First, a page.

Body of a Poem: From Zines to Novels, Genderqueer on the Page

I began writing as a zinester sixteen years ago, just days after I ran away from my abusive childhood home. I discovered zines, self-produced publications often photocopied utilizing mixed media pairing written word with cut/paste imagery, about two days before I wrote my first one. This, to me, is one of the most beautiful parts zine writing–you simply are able to join in.

The first zine I was part of writing was created by the Rural Oregon Queer Youth support group, where I was active in my senior year in high school. The story that I wrote was about Kraft Macaroni and Cheese (my favorite food), coming out, being beaten by my mother and running away from home. Zines were the first place I saw stories like mine reflected back at me–stories of the kind of queerness: chosen family, kink, and gender fluidity that was flourishing in the youth centers where I found and built family. Zine culture, as I found it, was filled with weirdos who were not waiting for an invitation to the literary party–they were telling their stories in all their messy, sometimes misspelled glory, and I wanted in.

When I started out, my writing circle was made up of other homeless youth, survivors, and runaways. We wrote our stories for one another creating work by and for our little broken queer community–we showed each other our scars on photocopied pages, hosted zine releases in punk house basements and feminist bookstores–naming our truths, our secrets, our passions, our fears, and our dreams. I am the kind of author I am today because my writing was incubated in zine culture.

Zines gave me control over the way stories were told. Queer lives/bodies/relationships could be presented without being sanitized. Zines are an ethic and an aesthetic of truth telling without censorship–naming that the red editorial pen so often becomes a gatekeeper for marginalized voices. In zine communities, I found other gender freak weirdo writers who were doing gender our own ways. Zines by their very nature give space for fluidity, exploration, and ownership over the process.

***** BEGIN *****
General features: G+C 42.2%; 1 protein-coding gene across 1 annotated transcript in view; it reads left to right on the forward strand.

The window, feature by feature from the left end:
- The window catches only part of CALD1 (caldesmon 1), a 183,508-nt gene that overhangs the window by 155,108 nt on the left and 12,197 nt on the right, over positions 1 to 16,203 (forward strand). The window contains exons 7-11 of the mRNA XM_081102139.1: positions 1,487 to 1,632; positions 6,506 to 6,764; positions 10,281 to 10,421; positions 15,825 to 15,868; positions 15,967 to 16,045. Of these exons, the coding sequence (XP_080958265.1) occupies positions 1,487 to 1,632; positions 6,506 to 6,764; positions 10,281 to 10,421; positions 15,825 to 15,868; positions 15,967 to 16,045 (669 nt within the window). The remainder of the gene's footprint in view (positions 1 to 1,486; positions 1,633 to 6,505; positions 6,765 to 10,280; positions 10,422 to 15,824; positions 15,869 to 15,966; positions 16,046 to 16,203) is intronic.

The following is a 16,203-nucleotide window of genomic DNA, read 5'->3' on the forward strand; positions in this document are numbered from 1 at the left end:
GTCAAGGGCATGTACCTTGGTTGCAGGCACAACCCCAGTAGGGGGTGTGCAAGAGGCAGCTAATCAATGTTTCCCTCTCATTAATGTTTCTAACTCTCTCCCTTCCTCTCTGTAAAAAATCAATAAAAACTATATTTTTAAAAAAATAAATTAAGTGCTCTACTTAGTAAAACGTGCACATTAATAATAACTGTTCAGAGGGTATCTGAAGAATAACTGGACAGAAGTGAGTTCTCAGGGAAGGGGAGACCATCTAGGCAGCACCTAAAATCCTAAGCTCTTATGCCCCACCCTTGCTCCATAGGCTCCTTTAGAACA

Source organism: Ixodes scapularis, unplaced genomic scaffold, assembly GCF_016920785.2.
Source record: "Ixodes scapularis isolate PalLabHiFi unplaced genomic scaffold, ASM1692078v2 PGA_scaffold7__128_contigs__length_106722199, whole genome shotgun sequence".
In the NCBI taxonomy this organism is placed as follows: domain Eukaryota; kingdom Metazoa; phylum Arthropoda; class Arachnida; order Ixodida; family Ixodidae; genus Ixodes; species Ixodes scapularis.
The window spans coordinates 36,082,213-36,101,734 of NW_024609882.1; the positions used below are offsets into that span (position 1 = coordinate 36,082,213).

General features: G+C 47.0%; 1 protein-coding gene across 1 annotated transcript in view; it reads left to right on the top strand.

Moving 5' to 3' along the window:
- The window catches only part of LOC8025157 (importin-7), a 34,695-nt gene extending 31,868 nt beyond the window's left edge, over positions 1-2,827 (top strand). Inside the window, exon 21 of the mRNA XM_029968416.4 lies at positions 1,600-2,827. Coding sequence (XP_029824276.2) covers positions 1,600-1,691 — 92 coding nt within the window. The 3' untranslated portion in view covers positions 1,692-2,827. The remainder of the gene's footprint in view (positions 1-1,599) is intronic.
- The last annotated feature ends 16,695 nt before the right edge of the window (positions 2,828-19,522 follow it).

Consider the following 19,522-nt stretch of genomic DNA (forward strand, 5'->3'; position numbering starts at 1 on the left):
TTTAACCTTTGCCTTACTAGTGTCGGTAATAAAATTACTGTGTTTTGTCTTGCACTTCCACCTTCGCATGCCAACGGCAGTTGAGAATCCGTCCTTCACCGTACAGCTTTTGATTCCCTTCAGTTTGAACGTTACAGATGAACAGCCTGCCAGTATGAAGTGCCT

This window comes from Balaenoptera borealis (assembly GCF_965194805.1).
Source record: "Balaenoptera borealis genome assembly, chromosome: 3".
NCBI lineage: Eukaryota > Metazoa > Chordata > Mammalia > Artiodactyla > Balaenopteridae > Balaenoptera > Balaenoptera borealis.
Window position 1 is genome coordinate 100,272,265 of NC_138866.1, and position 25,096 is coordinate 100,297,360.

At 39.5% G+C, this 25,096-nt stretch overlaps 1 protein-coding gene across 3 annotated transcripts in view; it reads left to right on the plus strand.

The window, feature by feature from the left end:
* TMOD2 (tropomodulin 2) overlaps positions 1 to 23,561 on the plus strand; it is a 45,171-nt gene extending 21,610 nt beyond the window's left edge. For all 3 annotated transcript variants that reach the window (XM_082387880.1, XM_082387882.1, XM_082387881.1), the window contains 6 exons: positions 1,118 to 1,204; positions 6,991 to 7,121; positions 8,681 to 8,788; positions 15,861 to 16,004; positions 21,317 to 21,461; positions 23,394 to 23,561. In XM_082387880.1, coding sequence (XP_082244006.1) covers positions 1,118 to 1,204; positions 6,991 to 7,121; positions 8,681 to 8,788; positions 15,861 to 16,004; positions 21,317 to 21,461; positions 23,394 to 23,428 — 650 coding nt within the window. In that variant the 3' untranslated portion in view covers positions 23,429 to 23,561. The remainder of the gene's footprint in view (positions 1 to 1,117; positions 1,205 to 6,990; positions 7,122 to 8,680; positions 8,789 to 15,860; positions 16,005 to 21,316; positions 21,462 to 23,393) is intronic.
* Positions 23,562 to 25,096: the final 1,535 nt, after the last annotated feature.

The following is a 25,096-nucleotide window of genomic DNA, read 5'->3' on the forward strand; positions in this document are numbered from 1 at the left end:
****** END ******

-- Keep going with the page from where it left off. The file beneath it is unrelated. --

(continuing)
Photo of a collage of author and hir early zine work. A young Sassafras wears tan overalls while cutting paper with scissors. A zine cover reads, "Life Doesn't Come With Training Wheels," below it is a photo of a community art wall.

In 2010, I made a jump into traditional publishing. I felt a little like a sellout, but had realized I wanted something different, not better, just different for my writing. My main reason for shifting my identity from a zinester to an author was about the reach and ready accessibility of my stories.  I wanted lonely queer kids in rural towns to be able to order my books off Amazon (even though it’s evil) and for queer folks to be able to find my books on the shelves of their local library. Desire for connection is the biggest inspiration for me to keep writing. I write the kinds of queer stories I have always been hungry for, the complicated, messy, kinky stories rooted at the margins of queer culture: runaways, leather folk, created families, and asexual folks all feature prominently in my creative work, and at the forefront are an array of genders. It is not enough to write an interesting story. A story needs to bring forward the kinds of queered lives/bodies/communities/identities/relationships that have sustained, saved and bettered my life, and for me that is about centering gender diversity on the page.

Building a career as a genderqueer writer has its challenges, especially with my books that have been released from publishers less intimately connected with queer community. I’ve had to give ultimatums to publishers that didn’t want to respect the pronouns of my characters. I’ve had to tell them either the pronouns of my characters stay, or I would walk away. For me pronouns aren’t something I will compromise on, representation is far too important. My scrappy literary roots as a zinester definitely gave me the confidence to be ready to walk away from a book deal for the sake of preserving the use of non-binary pronouns in my work.

But it isn’t always just my characters who get misgendered. Last year, I was presenting on a queer panel at a large national literary conference. The day the program was announced, the panel facilitator emailed me concerned about my bio. Between the time I had uploaded my information into the presenter portal, and the time the schedule was published, someone on the back end with the conference had edited my bio, changing my “ze” and “hir” to “he” and “his.”  To the organization’s credit, within a couple of hours of emails, public call-out tweets from me, the support of other panelists and the organized caucus of LGBTQ writers involved with the conference, my pronouns were fixed, and a private apology was sent. The confusion had been they were only familiar with “they” as a non-binary pronoun option and someone had assumed my pronouns were a typo but didn’t bother to check.